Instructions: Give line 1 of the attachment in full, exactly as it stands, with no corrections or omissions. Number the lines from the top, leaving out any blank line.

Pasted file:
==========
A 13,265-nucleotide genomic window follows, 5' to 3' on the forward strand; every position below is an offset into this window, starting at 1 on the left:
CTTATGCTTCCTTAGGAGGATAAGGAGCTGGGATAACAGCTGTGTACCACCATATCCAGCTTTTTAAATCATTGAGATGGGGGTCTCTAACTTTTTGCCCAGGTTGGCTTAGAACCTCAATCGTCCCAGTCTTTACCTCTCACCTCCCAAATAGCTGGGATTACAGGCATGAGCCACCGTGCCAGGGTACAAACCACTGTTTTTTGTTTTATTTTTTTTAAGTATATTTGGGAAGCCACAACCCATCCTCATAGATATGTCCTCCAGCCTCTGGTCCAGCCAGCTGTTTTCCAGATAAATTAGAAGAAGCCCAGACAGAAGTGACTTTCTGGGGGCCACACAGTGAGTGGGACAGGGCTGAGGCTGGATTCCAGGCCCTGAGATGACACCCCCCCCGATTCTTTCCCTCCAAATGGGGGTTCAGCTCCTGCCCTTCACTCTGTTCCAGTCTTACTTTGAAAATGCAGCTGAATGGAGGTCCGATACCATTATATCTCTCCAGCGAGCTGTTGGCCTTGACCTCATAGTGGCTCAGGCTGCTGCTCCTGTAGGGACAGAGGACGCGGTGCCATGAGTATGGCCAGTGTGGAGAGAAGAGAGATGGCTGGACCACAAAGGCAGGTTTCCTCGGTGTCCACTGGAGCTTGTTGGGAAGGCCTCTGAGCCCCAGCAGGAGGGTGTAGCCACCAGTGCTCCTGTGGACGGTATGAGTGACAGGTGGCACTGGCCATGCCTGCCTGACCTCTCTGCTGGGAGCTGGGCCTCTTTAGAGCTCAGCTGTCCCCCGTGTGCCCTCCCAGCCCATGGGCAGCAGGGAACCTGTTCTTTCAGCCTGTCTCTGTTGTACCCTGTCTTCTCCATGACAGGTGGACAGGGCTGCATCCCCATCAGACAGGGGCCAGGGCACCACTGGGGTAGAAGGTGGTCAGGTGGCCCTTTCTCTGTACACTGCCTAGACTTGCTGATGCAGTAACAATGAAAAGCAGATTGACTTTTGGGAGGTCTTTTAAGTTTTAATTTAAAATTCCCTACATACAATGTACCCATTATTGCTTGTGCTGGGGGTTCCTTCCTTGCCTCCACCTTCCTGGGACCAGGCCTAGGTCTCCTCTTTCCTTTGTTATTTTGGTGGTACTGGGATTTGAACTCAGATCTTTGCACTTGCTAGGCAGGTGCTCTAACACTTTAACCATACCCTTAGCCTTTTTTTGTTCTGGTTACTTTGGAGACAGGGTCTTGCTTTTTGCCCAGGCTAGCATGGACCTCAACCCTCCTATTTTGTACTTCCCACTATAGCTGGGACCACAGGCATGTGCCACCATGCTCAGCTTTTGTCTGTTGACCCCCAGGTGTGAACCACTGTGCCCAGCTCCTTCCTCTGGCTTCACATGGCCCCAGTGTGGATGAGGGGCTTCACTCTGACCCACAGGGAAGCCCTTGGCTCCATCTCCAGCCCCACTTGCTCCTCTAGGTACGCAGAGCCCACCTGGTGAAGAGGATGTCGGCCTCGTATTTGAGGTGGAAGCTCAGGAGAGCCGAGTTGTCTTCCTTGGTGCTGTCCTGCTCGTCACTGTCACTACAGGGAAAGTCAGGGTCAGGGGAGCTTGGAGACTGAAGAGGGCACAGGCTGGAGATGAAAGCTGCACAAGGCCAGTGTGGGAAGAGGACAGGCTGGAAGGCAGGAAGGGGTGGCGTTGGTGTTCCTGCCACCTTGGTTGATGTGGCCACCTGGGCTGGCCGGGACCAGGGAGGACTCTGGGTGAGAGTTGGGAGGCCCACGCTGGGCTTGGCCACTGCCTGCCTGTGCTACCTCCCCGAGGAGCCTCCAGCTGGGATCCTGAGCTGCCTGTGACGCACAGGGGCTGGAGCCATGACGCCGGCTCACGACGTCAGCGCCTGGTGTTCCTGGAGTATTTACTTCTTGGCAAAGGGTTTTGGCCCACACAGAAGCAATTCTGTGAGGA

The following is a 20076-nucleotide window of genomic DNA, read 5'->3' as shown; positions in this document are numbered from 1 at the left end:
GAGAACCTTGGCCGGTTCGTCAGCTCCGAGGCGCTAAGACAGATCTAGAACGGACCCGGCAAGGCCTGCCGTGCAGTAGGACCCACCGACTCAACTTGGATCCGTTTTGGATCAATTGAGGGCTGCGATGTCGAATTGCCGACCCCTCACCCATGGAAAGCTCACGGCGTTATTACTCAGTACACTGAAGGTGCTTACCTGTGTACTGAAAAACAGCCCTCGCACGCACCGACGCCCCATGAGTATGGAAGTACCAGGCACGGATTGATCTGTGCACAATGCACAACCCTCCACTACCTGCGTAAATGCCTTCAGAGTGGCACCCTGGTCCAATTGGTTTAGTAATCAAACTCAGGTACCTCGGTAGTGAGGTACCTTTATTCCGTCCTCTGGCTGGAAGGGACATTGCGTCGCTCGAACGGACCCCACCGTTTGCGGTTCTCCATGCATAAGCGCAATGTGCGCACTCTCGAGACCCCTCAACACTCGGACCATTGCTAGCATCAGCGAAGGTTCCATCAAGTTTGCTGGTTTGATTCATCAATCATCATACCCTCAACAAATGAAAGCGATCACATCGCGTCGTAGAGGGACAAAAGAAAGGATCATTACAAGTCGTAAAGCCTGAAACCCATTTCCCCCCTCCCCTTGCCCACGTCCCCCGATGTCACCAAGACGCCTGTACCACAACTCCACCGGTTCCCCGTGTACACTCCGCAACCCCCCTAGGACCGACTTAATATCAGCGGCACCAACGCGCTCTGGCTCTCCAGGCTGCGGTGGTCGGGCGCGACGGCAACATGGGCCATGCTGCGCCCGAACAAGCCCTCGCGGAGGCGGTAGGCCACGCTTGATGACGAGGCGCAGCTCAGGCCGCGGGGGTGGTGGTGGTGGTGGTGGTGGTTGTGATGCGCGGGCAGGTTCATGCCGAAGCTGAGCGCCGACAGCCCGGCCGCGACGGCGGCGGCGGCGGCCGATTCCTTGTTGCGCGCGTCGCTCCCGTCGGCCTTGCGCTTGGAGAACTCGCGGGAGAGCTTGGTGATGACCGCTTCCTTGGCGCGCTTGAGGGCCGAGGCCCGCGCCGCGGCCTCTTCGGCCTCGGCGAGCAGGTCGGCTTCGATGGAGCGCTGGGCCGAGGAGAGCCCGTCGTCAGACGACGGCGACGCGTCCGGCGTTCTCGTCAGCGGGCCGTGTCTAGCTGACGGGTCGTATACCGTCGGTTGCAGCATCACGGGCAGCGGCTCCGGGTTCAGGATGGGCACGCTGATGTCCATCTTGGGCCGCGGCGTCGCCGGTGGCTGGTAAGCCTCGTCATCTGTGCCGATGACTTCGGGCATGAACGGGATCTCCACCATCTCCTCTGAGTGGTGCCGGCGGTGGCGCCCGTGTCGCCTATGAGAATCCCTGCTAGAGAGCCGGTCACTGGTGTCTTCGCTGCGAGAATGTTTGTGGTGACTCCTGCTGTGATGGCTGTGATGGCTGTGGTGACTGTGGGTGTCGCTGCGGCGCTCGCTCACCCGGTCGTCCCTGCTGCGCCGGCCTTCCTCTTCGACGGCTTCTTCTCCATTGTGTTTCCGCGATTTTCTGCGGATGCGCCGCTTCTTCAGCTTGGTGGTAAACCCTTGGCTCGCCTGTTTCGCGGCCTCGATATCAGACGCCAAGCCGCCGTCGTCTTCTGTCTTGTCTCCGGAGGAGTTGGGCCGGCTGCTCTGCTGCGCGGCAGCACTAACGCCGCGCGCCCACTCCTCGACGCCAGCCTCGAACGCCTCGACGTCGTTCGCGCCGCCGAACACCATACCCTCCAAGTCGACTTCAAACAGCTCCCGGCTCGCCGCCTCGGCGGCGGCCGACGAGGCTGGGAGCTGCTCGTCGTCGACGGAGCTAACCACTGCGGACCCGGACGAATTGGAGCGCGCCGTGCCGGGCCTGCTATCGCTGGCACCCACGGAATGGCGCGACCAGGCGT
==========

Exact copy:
A 13,265-nucleotide genomic window follows, 5' to 3' on the forward strand; every position below is an offset into this window, starting at 1 on the left: